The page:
I finished college, became a teacher and a writer in New York, and didn’t do much in the way of Judaism or Jewishness in the formal sense. And then Gabi Birkner, a neighbor of mine who was soon to be a friend and mentor, told me she was founding the Sisterhood Blog at the Jewish Daily Forward. Gabi suggested I could expand my writing repertoire to encompass Jewish topics and I agreed, but I was skeptical that I’d find material for more than a few posts.
Five years later, I write for three Jewish publications – the Forward, Lilith and ZEEK – and I just completed my first-ever organized Jewish outing (I skipped every single Shabbaton in elementary school) with the TENT: Creative Writing program at the Yiddish Book Center. I’ve also received fellowships from LABA: A Laboratory for Jewish Culture at the 14th Street Y in New York City and the Hadassah-Brandeis Institute, while I work part time at the National Council for Jewish Women and help communicate its social-justice mission.
Essentially, I have gone from being disaffected to totally invested in organized Jewish institutions. It’s a small world, and one opportunity has led to another. But also, these organizations found me where my interests lie and where my Jewish identity was: in art, in social justice, in journalism. My editors and the staff at these programs understood that Jewish identity was my identity, period. There was no facade of piety assumed on Saturdays, but rather a Jewish core that informed all my life choices every day. These publications and fellowships have helped support my pursuit of lifelong dreams that are intrinsically connected to my Jewish self: to create art, to consider current affairs and to try to repair the world.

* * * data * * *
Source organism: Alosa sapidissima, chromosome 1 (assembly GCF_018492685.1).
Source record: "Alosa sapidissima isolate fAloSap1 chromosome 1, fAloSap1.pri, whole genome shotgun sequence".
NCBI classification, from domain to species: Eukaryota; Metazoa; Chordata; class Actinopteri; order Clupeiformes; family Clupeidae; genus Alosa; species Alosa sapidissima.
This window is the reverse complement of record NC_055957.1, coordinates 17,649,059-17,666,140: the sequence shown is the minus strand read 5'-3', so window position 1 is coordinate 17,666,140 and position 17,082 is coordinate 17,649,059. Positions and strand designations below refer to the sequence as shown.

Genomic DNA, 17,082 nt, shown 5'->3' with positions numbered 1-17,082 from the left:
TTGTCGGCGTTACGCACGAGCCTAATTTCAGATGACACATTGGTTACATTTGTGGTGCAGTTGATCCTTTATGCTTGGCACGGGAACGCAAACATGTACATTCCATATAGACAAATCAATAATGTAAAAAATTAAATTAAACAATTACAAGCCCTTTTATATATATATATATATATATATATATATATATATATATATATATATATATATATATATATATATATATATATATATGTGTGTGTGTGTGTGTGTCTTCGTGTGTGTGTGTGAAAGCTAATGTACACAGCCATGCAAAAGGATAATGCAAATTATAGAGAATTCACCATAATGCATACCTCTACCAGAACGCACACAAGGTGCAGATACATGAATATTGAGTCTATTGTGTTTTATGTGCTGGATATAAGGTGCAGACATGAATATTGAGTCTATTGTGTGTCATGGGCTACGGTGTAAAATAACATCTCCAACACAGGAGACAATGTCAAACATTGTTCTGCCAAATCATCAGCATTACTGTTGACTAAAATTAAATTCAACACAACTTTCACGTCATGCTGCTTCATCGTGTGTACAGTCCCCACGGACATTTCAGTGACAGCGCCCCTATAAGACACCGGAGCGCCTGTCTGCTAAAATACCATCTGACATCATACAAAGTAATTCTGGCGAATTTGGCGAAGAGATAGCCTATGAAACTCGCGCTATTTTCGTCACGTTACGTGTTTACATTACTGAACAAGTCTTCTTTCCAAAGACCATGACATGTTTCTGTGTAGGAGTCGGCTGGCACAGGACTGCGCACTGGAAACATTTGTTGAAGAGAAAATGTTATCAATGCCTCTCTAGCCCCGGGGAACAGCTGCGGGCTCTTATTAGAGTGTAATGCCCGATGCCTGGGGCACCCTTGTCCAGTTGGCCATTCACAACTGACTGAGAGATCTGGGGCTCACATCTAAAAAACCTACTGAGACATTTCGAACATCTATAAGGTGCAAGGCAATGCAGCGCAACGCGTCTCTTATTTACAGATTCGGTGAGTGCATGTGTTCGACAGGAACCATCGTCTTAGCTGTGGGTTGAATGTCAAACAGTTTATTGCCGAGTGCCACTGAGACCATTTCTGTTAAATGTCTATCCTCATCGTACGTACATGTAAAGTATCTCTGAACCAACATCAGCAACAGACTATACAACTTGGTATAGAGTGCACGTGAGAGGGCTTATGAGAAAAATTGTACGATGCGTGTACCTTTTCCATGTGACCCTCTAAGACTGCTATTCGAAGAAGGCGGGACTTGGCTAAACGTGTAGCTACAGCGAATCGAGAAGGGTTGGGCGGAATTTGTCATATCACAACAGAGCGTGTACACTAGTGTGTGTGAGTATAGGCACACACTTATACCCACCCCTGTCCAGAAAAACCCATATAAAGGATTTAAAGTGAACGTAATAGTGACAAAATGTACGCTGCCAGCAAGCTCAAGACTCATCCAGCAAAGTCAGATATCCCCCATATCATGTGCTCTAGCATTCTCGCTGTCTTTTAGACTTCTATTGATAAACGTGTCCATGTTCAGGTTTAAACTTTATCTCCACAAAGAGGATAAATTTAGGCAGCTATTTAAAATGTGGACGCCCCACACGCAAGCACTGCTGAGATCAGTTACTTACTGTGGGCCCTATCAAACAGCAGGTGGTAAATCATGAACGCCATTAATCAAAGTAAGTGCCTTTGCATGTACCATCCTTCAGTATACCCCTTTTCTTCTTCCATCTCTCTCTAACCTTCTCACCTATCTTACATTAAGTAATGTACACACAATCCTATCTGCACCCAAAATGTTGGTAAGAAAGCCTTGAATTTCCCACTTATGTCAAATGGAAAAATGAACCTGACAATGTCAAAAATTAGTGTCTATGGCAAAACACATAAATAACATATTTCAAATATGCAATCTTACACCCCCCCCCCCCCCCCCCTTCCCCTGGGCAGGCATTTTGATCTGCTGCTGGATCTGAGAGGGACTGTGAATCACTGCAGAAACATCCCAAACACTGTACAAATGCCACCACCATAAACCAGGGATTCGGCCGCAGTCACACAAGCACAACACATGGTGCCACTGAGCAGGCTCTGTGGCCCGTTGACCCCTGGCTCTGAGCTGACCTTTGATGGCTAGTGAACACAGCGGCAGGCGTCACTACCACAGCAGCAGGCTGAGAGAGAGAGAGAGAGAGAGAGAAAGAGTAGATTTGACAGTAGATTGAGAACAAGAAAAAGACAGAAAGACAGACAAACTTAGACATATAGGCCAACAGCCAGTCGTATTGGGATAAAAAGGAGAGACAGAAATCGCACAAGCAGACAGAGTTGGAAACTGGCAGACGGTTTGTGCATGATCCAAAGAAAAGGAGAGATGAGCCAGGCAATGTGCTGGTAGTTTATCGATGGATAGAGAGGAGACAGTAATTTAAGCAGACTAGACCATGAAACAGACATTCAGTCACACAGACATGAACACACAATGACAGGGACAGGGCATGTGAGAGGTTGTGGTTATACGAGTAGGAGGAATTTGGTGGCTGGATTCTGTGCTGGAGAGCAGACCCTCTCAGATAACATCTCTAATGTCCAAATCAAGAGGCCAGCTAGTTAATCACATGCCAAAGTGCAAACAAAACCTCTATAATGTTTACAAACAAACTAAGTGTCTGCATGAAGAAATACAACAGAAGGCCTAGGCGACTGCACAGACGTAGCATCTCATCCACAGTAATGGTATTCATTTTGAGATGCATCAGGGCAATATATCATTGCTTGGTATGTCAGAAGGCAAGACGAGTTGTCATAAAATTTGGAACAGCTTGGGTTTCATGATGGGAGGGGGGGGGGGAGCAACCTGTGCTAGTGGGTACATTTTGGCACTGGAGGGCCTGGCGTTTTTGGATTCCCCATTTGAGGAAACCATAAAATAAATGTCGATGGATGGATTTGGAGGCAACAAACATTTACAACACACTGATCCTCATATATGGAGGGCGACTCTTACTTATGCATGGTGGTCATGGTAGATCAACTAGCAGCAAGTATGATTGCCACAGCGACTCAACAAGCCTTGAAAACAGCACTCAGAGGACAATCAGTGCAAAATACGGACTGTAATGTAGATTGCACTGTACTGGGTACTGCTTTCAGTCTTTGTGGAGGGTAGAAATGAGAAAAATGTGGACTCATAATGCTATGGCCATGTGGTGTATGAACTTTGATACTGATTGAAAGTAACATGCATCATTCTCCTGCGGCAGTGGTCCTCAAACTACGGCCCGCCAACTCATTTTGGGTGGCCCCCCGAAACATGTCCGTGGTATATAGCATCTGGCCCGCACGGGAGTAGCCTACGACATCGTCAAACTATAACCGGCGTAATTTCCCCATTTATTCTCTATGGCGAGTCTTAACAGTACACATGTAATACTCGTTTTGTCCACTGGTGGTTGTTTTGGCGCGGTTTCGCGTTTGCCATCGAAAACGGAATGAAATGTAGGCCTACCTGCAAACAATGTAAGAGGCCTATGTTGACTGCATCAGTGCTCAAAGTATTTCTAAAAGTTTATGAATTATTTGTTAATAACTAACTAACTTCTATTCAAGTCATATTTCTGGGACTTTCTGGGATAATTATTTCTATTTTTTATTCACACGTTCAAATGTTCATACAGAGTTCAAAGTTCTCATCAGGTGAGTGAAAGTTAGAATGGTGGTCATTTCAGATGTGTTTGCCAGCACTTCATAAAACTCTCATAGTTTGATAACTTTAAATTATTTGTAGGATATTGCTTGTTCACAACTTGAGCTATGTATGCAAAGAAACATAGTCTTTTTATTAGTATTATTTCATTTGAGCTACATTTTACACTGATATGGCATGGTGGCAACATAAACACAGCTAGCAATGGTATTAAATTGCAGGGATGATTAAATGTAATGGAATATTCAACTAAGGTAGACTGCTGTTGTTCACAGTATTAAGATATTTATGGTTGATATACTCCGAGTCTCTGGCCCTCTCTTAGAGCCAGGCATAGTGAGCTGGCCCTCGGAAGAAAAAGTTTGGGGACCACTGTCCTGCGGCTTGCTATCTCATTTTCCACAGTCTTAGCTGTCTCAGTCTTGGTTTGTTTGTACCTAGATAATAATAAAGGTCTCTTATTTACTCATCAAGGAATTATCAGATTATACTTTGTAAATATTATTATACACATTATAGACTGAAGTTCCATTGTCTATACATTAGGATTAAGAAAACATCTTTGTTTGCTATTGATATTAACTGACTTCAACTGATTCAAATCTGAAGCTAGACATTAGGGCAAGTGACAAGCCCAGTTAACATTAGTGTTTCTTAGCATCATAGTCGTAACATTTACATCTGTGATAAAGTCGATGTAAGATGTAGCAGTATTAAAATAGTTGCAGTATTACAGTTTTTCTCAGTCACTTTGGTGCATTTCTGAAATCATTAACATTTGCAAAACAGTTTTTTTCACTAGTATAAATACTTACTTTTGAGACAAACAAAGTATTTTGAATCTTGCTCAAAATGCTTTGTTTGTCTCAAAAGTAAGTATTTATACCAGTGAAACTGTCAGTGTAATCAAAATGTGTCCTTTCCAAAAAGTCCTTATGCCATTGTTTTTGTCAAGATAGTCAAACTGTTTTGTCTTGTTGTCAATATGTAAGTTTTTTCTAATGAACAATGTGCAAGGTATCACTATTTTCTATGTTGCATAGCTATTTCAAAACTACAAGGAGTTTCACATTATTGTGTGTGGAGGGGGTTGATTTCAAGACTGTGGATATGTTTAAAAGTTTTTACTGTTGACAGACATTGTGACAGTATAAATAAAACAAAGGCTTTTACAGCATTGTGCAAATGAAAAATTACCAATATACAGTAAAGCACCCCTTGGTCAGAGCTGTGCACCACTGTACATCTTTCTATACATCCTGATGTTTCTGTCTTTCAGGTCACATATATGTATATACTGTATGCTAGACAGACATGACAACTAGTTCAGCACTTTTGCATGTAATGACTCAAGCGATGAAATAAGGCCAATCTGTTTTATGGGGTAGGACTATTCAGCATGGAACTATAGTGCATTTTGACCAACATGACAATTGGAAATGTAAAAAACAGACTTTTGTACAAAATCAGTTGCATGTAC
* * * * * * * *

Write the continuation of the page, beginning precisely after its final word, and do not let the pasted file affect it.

A great deal of public worrying accompanied this season’s Pew poll, which revealed younger Jews becoming less religiously invested and more willing to criticize Israel. The statistics were called “grim” while intermarriage and assimilation, familiar bogeymen, were made scapegoats for the imminent destruction of our people.
But I urge deep breaths. My case demonstrates a great deal of reason to be hopeful. The Pew poll captured an exciting trend: the secularizing of a younger generation of Jews that encompasses my entire social circle and me. We are so Jewish it’s ridiculous. Like many of the Pew respondents, we have a “strong sense of belonging to the Jewish people.” My friends and I in all sectors of life joke that our brains are wired in a Jewish way. I’d guess that my non-Jewish friends are probably tired of the number of times the Jews they know attribute characteristics – such as our bookishness, our neuroses, our health issues, our preference for events with lots of food – to our cultural and ethnic identity. Pew tells us that 94 percent of American Jews are proud of this identity. Where is the cause for alarm?
I have never been more actively Jewish, yet I am probably more distanced from Israel and less religious than I’ve ever been. But I’m actively Jewish because I feel supported and nourished by Jewish groups that have given me chances I might not have received elsewhere, and that are helping me to grow professionally, artistically and personally. The binary of religious vs. secular is old and out of date. To reach young Jews, find them where they are.
Sarah Seltzer is a writer living in New York.